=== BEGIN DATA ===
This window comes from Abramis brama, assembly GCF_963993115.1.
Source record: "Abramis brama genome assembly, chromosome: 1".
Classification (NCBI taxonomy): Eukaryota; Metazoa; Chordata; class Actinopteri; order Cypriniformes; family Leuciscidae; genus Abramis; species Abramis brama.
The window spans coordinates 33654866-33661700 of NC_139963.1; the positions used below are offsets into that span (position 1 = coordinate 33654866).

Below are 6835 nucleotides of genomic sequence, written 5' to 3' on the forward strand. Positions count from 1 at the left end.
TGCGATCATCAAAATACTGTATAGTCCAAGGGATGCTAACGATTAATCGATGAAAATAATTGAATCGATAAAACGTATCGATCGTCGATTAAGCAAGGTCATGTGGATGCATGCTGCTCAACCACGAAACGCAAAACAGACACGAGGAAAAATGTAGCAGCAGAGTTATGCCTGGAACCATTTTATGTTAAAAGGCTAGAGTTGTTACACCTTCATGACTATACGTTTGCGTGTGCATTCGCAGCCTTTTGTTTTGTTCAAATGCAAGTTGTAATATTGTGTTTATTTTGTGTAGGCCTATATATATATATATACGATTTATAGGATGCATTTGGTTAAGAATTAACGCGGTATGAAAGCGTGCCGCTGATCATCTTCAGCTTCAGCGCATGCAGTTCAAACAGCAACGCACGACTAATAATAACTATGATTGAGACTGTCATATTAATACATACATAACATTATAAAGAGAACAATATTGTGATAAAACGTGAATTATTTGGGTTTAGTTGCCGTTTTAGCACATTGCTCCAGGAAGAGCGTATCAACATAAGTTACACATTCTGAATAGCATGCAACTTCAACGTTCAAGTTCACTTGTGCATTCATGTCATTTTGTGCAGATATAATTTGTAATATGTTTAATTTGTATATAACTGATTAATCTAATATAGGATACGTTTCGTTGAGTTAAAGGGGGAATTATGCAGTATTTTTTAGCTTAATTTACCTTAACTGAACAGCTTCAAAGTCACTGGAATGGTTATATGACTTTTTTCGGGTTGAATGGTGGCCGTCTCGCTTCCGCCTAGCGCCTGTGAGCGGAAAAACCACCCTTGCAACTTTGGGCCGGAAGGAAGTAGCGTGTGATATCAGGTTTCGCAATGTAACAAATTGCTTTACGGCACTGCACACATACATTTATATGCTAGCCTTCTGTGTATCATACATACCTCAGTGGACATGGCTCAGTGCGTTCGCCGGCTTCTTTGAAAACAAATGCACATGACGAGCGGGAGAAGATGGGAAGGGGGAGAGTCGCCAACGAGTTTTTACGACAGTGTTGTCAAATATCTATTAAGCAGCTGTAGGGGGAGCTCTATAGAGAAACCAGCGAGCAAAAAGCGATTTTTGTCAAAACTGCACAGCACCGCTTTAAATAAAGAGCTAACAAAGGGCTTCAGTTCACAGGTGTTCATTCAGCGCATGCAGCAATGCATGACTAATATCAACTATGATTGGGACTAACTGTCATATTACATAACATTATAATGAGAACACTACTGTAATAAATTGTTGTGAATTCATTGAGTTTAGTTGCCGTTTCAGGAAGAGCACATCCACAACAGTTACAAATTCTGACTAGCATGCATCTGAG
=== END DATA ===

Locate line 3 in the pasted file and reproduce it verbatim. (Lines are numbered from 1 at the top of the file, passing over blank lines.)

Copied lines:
Classification (NCBI taxonomy): Eukaryota; Metazoa; Chordata; class Actinopteri; order Cypriniformes; family Leuciscidae; genus Abramis; species Abramis brama.